WASHINGTON (Legal Newsline) - The United States Court of Appeals for the District of Columbia Circuit issued an injunction April 17 preventing the National Labor Relations Board from implementing its controversial posting rule on April 30, as scheduled.
The rule would require employers to post some employees' rights pursuant to the National Labor Relations Act. But critics say it mandates some rights be posted regarding unionization but omits others. Employers, workers advocacy groups and members of Congress objected to this.
Two organizations filed lawsuits in federal court. One was the National Association of Manufacturers and the other was the National Right to Work Legal Defense Foundation - a workers' rights advocacy group. Judge Amy Berman Jackson of the U.S. District Court for the District of Columbia invalidated some of the attendant issues of the NLRB rule but it did affirm the its ability to mandate such a notice of employee rights and to request employers to post such notice.
The D.C. Circuit said the implementation and enforcement of the rule will await the court's decision for the appeal filed by the National Association of Manufacturers and the National Right to Work Legal Defense Foundation.
NLRB Chairman Mark Gaston Pearce said of the recent decisions, "We continue to believe that requiring employers to post this notice is well within the Board's authority, and that it provides a genuine service to employees who may not otherwise know their rights under our law."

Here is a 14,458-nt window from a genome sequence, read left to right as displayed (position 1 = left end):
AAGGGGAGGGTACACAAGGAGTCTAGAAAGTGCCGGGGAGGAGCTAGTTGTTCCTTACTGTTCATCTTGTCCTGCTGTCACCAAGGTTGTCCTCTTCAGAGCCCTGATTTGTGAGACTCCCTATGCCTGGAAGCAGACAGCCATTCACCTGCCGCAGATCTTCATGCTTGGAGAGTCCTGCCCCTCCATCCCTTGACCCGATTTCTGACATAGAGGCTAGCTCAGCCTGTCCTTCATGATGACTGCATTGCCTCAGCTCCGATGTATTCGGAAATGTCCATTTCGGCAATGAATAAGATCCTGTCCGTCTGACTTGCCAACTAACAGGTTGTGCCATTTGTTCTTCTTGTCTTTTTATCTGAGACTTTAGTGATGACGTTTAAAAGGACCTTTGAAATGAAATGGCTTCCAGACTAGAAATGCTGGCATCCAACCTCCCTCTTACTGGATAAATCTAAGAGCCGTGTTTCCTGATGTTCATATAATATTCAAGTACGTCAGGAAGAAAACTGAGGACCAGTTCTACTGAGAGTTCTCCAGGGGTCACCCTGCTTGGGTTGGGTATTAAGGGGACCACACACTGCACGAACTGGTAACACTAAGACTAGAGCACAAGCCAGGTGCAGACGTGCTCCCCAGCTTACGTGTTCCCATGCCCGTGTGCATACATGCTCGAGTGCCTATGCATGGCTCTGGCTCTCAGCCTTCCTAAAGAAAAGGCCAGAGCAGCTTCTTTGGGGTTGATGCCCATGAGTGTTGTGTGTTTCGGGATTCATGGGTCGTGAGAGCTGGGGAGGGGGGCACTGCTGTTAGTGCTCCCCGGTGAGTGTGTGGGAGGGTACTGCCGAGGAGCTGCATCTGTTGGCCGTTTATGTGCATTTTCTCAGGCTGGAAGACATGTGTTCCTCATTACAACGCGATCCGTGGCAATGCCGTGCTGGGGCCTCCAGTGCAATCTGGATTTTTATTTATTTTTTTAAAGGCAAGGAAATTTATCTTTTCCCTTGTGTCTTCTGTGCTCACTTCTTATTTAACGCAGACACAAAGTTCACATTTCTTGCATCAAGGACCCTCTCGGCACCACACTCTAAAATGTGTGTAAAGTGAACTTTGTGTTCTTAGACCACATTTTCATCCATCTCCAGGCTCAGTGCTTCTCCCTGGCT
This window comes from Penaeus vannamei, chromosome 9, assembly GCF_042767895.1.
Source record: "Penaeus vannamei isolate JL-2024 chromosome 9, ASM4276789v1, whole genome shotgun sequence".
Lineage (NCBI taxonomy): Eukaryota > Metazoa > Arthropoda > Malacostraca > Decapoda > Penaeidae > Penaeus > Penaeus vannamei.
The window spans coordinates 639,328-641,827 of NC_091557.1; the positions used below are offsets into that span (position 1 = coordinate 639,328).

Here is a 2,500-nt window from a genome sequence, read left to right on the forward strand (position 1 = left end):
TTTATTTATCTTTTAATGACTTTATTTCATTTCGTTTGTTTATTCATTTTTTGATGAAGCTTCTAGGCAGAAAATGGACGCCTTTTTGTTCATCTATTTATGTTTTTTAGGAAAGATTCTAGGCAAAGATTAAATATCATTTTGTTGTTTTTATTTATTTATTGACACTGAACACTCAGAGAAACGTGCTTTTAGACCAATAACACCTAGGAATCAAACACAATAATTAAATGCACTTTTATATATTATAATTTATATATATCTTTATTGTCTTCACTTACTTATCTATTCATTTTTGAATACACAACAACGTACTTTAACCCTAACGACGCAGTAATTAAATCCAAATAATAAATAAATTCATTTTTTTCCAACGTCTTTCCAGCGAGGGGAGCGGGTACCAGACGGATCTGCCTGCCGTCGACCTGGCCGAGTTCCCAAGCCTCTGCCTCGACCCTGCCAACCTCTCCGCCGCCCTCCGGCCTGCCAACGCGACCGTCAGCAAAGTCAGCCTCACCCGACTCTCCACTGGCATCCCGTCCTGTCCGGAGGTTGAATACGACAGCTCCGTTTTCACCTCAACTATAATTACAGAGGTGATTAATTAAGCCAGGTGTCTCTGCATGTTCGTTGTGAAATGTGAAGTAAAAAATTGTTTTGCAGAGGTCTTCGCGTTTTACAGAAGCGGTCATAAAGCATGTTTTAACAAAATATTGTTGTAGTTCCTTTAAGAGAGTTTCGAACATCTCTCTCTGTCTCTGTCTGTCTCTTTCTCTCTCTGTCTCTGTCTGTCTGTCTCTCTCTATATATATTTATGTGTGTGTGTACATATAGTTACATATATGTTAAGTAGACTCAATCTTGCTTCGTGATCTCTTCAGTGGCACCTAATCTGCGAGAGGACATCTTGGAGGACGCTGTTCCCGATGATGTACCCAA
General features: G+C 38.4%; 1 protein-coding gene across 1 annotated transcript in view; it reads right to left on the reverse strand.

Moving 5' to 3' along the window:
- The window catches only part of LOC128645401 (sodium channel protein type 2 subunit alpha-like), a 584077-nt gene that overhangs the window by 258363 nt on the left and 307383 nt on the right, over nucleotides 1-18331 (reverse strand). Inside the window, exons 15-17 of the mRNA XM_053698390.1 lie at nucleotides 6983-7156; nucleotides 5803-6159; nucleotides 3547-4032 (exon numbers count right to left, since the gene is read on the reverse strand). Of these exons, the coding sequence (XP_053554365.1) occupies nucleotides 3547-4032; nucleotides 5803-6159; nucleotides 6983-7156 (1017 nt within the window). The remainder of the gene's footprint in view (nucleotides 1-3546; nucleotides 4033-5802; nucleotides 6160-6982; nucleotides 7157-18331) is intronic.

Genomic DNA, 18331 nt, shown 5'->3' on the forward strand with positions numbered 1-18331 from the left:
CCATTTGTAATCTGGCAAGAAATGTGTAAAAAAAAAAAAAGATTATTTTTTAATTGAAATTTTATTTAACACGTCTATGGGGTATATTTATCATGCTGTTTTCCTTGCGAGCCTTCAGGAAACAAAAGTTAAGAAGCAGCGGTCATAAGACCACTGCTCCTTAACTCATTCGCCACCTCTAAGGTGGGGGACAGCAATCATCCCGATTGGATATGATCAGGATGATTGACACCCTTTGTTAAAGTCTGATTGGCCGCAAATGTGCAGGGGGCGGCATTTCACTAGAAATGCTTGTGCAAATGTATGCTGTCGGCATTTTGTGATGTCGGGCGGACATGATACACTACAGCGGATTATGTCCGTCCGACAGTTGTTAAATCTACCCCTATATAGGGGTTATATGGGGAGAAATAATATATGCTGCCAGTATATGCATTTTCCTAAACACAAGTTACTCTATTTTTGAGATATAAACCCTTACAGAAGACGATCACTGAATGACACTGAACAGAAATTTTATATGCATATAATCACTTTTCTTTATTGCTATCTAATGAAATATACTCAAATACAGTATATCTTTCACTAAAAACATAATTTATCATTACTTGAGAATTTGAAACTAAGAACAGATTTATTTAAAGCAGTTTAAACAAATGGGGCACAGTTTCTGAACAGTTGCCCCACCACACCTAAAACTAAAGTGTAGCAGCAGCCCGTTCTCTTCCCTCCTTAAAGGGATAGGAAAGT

John N. Raudabaugh -- the Reed Larson Professor of Labor Law at Ave Maria School of Law in Naples, Fla. -- is co-counsel representing the National Right to Work Legal Defense Foundation, which filed a lawsuit against the implementation of the NLRB rule. Raudabaugh served as a member of the NLRB during the first Bush administration.
"This seems to me to be quite appropriate," he said. "We previously had a ruling by the federal District Court for the District of Columbia validating the creation and enforcement of the rule. But the federal District Court of the District of South Carolina court found the rule unconstitutional."
Professor Raudabaugh added, "We have two different federal courts reaching different outcomes. Therefore the matter has been appealed to the federal court of appeals which issued the injunction pending the courts review of the appeals. We expect to have briefs submitted and oral arguments in late September and a ruling by the end of the year."
He noted that the NRWF is concerned that the NLRB was not given congressional approval to do this. The statute does not articulate that a failure to post the NLRB is an unfair labor practice.
But the NLRB wants to make it so. The posting rule that is being promulgated is also not a fair and accurate representation of the statutes own language according to Raudabaugh. It does not require the post include the employees' rights not to engage in unionization.